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Dr. Paige
Dr. Paige, Psychologist
Category: Relationship
Satisfied Customers: 1427
Experience:  Ph.D. Licensed Psychologist
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I have caught my husband "cheating" online (chat rooms, SMS,

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I have caught my husband "cheating" online (chat rooms, SMS, video chat). He admits to some of it and claims it's very infrequent. But I have uncovered a fair amount of evidence that he has been far from passive about this activity. Question is, now that he accepts responsibility and begs my forgiveness, what steps can I take at this point? Over the past few days, he is very attentive, doesn't go near the computer, comes to bed with me rather than staying up doing whatever. I have reluctantly agreed in the past to him staying up after I go to bed to play games on the computer. Should I tell him this too is out of bounds? Should I get him to give me his email passwords? I'm not convinced anything will lead me to forgive this, and I have told him that all trust has broken between us. But he wants to try.
Hello. This is a very difficult position to be in and it happens frequently. Trust CAN be regained, but you have to understand that it will take a lot of time and you need to figure out what your husband can do to help you heal and make sure you communicate this with him. He seems to be making an effort and that is a good thing. You need to find out WHY he felt the need to do these things in the first place. What is it in your relationship that he feels is missing? Figure this part out and then both of you need to work on that together.
Make sure you acknowledge his efforts in a positive way, or else he will feel like there isn't a point to continue. Think about what you think will help you deal with this. If you think having his passwords will be a positive thing for you, then do that. If you think it will make it worse, then don't.
If you need some time to think about if you want to try to fix things, then by all means, do that. Decide what you think is best for you and then begin to take that path.
Customer: replied 3 years ago.

This is helpful. Thanks.

He accepts full responsibility and says he has been isolating himself. I asked him if there is any part of this that is my fault and he insists not.


He lost both parents within a year of each other (this happened in 2009/2010) and he has difficulty opening up about it. He says that this struggle has caused him to be in a funk lately. And that this is what caused him to act out. However, what he doesn't know yet is that I've discovered this activity has been going on for the past few years. Maybe it's related to his struggle, but maybe not. It could be a true addiction and he is looking for an excuse for it. In any event, I've stressed that I want him to talk to me about how he is feeling, and that I'm the one who loves him and wants to be consoling to him.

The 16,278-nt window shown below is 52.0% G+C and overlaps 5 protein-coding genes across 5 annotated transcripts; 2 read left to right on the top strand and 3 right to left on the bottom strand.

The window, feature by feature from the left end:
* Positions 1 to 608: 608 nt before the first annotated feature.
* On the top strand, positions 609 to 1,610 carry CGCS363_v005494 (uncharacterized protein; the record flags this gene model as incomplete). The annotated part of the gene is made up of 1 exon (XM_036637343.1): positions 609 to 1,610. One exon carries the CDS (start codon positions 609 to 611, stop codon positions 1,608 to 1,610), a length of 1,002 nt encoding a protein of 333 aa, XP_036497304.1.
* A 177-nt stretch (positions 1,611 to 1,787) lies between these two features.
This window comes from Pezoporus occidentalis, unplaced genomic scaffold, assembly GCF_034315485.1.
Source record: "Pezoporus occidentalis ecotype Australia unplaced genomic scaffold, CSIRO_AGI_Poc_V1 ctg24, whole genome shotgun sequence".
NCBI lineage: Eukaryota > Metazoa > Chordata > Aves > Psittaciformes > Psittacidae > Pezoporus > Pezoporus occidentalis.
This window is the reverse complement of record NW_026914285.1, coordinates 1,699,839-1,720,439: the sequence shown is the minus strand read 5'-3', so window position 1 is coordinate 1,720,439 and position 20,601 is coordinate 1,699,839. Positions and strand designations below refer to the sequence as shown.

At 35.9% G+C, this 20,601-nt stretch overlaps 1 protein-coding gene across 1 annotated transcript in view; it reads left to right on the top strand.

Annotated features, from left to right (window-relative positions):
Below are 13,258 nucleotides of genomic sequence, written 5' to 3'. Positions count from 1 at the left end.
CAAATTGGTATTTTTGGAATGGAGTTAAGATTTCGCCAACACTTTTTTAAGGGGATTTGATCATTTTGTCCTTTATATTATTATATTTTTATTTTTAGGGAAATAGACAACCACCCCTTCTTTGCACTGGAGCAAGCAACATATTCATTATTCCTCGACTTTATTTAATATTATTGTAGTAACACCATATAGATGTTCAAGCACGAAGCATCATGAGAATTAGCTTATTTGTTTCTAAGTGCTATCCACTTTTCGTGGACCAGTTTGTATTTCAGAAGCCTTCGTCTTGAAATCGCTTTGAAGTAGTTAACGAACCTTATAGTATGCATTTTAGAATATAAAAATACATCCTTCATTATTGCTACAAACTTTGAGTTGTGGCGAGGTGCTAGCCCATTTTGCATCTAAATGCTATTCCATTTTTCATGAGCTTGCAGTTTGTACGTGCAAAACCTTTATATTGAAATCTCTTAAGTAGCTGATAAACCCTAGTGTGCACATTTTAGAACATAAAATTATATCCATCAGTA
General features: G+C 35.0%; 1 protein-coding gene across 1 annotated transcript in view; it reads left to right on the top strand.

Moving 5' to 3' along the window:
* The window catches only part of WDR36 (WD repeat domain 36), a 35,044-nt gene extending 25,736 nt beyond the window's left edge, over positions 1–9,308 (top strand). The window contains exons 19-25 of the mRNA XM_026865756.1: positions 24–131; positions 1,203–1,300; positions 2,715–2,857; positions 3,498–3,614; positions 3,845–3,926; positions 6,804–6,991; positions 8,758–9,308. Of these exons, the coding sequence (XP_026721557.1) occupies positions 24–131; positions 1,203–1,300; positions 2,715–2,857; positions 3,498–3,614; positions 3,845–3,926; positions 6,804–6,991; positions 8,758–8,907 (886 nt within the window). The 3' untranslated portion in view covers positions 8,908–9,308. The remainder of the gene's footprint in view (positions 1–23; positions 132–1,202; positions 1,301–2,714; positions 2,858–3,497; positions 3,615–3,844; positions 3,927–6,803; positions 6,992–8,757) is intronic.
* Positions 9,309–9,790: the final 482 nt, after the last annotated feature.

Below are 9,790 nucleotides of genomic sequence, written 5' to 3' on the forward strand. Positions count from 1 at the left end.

We did talk about the lack of closeness in our relationship. We talk about it frequently and he said it's been getting better for him. Yet, this activity continues, and he has no explanation for why.


He is very savvy and will figure out how to cover his tracks if he continues this. So I don't want him to know how I am accessing the information. I'm thinking that if I ask him to share his accounts with me that it will aid him in feeling as if he is addressing the problem. Even if it doesn't make me feel better or worse to be checking on him. But for now I plan to keep the key-logger software running and check in every few weeks without him knowing. Unfortunately I feel like I have to take this measure to truly know, because he can easily cover his tracks.


I want to heal things, but you're right, it's going to take a while. I feel sick every time I think about it. And I feel like I'm betraying myself when I try to let him close and try to forgive. It's truly a struggle for me.


Thanks for your further thoughts.

None of his actions are your fault in any way. Usually when someone has room in their heart for another, there is something missing int heir relationship. No fault is there, it's just circumstance. He may be coping as you said with things in his life that have happened. He need to learn how to direct his stress in a more reasonable way, such as to you and for your emotional support.
If he wants to continue, he will. No amount of spying on him will change his behavior. The key is his will. He needs to understand that how you react to him is the result of his actions, not the other way around. It is his job to help you cope and deal with this, so you need to help him understand how to do this. This is different for everyone, so figure out what you think is best for you and talk to him.
There is a lot of hurt and a lot of healing to be done here. He needs to understand the hurt this has caused you, more so than you making him feel like you are pointing the finger at him. Even though you are, you can't make it seem that way to him. Be open and friendly with your approach, even though you are seething with anger. You will make him feel more at ease and hopefully more empathetic towards you, which is what you want. When you have anger about this, even though he did this, he will have a defense mechanism in place to react to that. You need to try and get him to keep any guard down. You want empathy, not anger. It is difficult, but it can be done.
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